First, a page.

Exercise for a sedentary person is stressful enough, I did not want to add to the stress, so we waited a month or so before we added a strict diet program. We tripled his water intake, for if there is such a thing as a magic solution to losing weight, it is water. He was drinking nearly a gallon a day and barely making it through an entire mass without rushing to the restroom. But the water helped flush his system, enabled the body to burn fat as an energy source more efficiently and kept his body cool during exercise.

Two months into the fitness program, we started monitoring his food intake. I made him write down everything he put into his mouth. This proved to be the area where he needed the most help, and the documentation of every piece of candy between meals helped him realize that. He soon had given up M&Ms, cookies and other sugary snacks for apples, oranges and other fruits.

The water consumption helped out in this area as well, for most people confuse hunger with dehydration. A quart of water during the late morning and afternoon helped curb his appetite for lunch and afternoon snacking. It all made sense to him as I mentioned these tips, but changing 50-year-old dietary habits is as challenging as beginning an exercise program. But Father Hoog was well on his way physically, so I started to have as much faith in him as he had determination.

This was the month that his doctor reduced the high blood-pressure medicine as well. So we were making progress. "You do not get out of shape overnight; you can't expect to get back into shape overnight, either," I told him. So with that, he shifted into long-term mode, which took off the stress on weigh-in days.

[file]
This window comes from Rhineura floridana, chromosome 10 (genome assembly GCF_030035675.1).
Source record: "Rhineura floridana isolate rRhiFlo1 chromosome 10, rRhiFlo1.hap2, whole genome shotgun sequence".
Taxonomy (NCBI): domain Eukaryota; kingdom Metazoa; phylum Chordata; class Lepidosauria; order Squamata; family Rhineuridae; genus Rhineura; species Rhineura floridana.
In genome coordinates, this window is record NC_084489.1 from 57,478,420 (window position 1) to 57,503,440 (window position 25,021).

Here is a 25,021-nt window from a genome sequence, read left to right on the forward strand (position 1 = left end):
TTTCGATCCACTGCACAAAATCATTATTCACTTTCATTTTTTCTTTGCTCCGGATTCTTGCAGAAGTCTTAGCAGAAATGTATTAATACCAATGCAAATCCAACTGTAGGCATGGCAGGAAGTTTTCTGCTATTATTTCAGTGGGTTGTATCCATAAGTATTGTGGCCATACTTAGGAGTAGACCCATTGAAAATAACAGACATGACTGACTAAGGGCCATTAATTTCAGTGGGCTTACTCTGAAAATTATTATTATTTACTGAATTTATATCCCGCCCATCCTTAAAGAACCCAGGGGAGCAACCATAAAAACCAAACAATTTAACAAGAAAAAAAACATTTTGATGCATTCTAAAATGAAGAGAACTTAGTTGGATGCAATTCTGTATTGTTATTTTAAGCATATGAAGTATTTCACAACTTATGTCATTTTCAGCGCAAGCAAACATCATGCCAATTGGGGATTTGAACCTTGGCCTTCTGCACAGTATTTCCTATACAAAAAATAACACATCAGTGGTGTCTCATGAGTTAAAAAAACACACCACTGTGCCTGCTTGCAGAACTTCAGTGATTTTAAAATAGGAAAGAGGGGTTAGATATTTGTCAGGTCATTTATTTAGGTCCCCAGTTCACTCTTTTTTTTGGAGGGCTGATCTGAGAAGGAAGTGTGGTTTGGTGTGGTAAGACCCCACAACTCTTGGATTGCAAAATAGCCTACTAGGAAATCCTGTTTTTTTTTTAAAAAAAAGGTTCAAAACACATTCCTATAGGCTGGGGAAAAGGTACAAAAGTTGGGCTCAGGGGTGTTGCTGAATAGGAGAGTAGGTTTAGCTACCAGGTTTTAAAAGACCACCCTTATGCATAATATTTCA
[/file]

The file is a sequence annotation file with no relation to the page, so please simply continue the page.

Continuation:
By the sixth month, we had seen much progress. Father Hoog was now running with me for a few miles, then walking a bit in between. He started running by just completing 50 yards at a time, then walking 50 yards to catch his breath. We repeated this several times during the run/walk.

This workout seemed to help rejuvenate the metabolism and melted nearly 50 pounds off Father Hoog away by spring. It is not easy losing 50 pounds during the winter; most people in the Northeast gain weight since it is colder outside and fewer activities are available. But Father Hoog was now weighing 230 pounds, could run 1½ miles in the prescribed time and pass the push-up and sit-up test. Our calisthenics program had paid off.

I was amazed. He was still determined to keep on pressing. Accomplishing the physical fitness testing goals were a big relief for us both, but we had no idea how hard losing the next 30 pounds would be. It was almost Easter by now, eight months into Father Hoog's mission of becoming a Navy chaplain and my mission of becoming Catholic.